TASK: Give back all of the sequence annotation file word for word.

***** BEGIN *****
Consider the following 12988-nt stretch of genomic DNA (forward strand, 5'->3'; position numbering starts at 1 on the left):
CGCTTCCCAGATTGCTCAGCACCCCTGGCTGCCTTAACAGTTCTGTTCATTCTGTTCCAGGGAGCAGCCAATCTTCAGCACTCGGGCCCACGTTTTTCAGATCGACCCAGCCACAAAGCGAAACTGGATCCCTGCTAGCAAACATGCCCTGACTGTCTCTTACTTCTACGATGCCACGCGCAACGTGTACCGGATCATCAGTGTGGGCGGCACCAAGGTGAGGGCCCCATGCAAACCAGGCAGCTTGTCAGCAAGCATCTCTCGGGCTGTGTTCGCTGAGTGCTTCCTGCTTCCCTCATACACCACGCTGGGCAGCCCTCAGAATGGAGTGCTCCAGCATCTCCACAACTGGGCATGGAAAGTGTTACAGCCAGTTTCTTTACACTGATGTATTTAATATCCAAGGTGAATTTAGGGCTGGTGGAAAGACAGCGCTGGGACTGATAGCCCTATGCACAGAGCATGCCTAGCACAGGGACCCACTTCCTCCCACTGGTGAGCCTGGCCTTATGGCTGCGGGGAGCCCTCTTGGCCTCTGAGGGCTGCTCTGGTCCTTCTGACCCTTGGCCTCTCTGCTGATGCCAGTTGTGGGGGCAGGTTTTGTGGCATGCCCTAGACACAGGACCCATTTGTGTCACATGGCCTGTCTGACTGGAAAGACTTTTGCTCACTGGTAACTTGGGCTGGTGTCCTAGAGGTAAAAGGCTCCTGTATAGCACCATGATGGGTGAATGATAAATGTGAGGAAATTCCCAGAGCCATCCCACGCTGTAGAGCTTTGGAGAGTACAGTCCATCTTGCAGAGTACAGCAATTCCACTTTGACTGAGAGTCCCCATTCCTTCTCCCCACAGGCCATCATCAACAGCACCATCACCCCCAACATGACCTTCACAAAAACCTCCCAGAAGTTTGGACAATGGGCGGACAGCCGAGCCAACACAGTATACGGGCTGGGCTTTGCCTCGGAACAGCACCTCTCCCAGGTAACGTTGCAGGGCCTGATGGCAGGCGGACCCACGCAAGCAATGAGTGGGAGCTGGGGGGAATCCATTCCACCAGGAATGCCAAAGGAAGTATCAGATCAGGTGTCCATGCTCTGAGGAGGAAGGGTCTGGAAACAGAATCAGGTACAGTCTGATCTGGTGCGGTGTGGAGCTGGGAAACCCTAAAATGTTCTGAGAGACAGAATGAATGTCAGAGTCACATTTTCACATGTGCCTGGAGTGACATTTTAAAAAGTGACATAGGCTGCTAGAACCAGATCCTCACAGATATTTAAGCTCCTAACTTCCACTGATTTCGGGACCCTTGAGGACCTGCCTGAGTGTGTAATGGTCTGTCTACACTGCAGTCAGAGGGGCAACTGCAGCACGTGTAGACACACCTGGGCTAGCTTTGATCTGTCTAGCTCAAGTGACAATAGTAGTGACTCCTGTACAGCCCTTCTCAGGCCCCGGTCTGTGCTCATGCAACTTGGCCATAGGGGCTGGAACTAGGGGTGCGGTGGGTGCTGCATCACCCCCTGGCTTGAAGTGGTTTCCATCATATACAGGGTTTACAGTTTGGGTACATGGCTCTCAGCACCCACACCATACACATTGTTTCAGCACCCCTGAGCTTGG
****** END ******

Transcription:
Consider the following 12988-nt stretch of genomic DNA (forward strand, 5'->3'; position numbering starts at 1 on the left):
CGCTTCCCAGATTGCTCAGCACCCCTGGCTGCCTTAACAGTTCTGTTCATTCTGTTCCAGGGAGCAGCCAATCTTCAGCACTCGGGCCCACGTTTTTCAGATCGACCCAGCCACAAAGCGAAACTGGATCCCTGCTAGCAAACATGCCCTGACTGTCTCTTACTTCTACGATGCCACGCGCAACGTGTACCGGATCATCAGTGTGGGCGGCACCAAGGTGAGGGCCCCATGCAAACCAGGCAGCTTGTCAGCAAGCATCTCTCGGGCTGTGTTCGCTGAGTGCTTCCTGCTTCCCTCATACACCACGCTGGGCAGCCCTCAGAATGGAGTGCTCCAGCATCTCCACAACTGGGCATGGAAAGTGTTACAGCCAGTTTCTTTACACTGATGTATTTAATATCCAAGGTGAATTTAGGGCTGGTGGAAAGACAGCGCTGGGACTGATAGCCCTATGCACAGAGCATGCCTAGCACAGGGACCCACTTCCTCCCACTGGTGAGCCTGGCCTTATGGCTGCGGGGAGCCCTCTTGGCCTCTGAGGGCTGCTCTGGTCCTTCTGACCCTTGGCCTCTCTGCTGATGCCAGTTGTGGGGGCAGGTTTTGTGGCATGCCCTAGACACAGGACCCATTTGTGTCACATGGCCTGTCTGACTGGAAAGACTTTTGCTCACTGGTAACTTGGGCTGGTGTCCTAGAGGTAAAAGGCTCCTGTATAGCACCATGATGGGTGAATGATAAATGTGAGGAAATTCCCAGAGCCATCCCACGCTGTAGAGCTTTGGAGAGTACAGTCCATCTTGCAGAGTACAGCAATTCCACTTTGACTGAGAGTCCCCATTCCTTCTCCCCACAGGCCATCATCAACAGCACCATCACCCCCAACATGACCTTCACAAAAACCTCCCAGAAGTTTGGACAATGGGCGGACAGCCGAGCCAACACAGTATACGGGCTGGGCTTTGCCTCGGAACAGCACCTCTCCCAGGTAACGTTGCAGGGCCTGATGGCAGGCGGACCCACGCAAGCAATGAGTGGGAGCTGGGGGGAATCCATTCCACCAGGAATGCCAAAGGAAGTATCAGATCAGGTGTCCATGCTCTGAGGAGGAAGGGTCTGGAAACAGAATCAGGTACAGTCTGATCTGGTGCGGTGTGGAGCTGGGAAACCCTAAAATGTTCTGAGAGACAGAATGAATGTCAGAGTCACATTTTCACATGTGCCTGGAGTGACATTTTAAAAAGTGACATAGGCTGCTAGAACCAGATCCTCACAGATATTTAAGCTCCTAACTTCCACTGATTTCGGGACCCTTGAGGACCTGCCTGAGTGTGTAATGGTCTGTCTACACTGCAGTCAGAGGGGCAACTGCAGCACGTGTAGACACACCTGGGCTAGCTTTGATCTGTCTAGCTCAAGTGACAATAGTAGTGACTCCTGTACAGCCCTTCTCAGGCCCCGGTCTGTGCTCATGCAACTTGGCCATAGGGGCTGGAACTAGGGGTGCGGTGGGTGCTGCATCACCCCCTGGCTTGAAGTGGTTTCCATCATATACAGGGTTTACAGTTTGGGTACATGGCTCTCAGCACCCACACCATACACATTGTTTCAGCACCCCTGAGCTTGG